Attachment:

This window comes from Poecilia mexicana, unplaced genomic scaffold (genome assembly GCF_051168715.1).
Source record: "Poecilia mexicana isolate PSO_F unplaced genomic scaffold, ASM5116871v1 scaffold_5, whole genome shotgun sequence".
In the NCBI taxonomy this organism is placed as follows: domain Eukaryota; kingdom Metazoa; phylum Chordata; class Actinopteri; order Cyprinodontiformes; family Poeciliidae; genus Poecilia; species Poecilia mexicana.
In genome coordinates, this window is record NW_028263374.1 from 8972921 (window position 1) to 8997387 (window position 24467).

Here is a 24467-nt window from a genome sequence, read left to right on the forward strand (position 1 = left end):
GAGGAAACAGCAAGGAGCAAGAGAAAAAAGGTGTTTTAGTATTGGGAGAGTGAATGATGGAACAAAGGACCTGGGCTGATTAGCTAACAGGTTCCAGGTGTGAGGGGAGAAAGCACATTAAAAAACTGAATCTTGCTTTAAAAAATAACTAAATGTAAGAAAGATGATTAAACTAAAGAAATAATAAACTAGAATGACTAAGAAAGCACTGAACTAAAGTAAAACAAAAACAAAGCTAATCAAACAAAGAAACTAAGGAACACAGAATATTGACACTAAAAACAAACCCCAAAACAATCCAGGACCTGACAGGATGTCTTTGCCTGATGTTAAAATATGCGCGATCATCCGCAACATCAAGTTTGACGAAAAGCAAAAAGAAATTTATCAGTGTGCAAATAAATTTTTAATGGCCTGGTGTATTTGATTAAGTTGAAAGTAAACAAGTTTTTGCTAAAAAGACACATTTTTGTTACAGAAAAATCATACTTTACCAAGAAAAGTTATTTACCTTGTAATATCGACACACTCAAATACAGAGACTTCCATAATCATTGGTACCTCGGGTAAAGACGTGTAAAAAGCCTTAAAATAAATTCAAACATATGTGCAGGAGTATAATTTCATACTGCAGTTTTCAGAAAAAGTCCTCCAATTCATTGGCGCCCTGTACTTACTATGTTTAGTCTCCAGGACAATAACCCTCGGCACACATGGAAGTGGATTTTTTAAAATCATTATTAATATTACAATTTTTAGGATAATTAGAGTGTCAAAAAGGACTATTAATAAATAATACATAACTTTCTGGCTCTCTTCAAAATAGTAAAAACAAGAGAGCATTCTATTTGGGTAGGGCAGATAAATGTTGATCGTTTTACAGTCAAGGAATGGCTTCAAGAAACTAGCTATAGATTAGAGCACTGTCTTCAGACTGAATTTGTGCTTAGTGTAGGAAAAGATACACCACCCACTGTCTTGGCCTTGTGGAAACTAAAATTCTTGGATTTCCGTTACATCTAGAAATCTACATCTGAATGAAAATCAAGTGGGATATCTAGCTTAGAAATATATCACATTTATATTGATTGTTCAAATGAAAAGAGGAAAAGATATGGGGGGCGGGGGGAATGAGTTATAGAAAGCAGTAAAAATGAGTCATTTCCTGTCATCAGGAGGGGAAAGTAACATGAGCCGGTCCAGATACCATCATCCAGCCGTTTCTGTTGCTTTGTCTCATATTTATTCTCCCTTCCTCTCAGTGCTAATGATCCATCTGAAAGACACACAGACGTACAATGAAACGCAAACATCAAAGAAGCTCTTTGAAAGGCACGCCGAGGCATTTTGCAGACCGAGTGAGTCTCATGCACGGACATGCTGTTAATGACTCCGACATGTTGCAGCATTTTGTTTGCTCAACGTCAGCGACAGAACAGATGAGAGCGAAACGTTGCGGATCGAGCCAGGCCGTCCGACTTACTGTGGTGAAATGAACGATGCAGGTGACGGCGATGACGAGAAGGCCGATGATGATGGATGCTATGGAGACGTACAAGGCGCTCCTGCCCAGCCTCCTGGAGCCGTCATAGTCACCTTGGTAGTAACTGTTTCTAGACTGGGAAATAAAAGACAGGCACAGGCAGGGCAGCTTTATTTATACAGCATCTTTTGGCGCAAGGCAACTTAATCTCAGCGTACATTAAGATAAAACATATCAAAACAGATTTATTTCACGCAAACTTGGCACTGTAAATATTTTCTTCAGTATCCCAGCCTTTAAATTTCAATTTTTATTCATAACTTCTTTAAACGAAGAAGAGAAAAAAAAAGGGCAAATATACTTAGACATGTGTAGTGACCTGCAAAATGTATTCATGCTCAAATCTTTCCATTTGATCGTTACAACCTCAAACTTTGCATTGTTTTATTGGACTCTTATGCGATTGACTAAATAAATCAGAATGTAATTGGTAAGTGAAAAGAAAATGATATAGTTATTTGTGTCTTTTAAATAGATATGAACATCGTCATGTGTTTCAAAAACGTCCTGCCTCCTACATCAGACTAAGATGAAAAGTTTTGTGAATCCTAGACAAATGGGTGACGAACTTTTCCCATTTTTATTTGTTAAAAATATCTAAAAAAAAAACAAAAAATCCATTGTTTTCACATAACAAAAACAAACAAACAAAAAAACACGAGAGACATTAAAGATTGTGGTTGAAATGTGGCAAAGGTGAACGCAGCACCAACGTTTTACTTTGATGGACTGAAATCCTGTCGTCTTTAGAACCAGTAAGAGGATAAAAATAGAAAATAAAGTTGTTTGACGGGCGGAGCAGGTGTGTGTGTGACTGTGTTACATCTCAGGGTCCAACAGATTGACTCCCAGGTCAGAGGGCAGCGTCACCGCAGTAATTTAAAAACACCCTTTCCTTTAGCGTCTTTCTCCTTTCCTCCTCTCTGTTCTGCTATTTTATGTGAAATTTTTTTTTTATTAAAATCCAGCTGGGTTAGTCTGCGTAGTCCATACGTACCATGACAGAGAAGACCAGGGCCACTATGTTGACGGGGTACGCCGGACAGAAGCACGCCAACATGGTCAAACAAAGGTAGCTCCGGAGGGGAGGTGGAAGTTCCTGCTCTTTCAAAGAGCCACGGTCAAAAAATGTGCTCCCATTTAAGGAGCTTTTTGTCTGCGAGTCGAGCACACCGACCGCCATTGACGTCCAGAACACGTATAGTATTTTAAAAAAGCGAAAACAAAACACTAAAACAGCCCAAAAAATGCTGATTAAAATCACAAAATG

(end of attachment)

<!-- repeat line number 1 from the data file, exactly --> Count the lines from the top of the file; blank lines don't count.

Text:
This window comes from Poecilia mexicana, unplaced genomic scaffold (genome assembly GCF_051168715.1).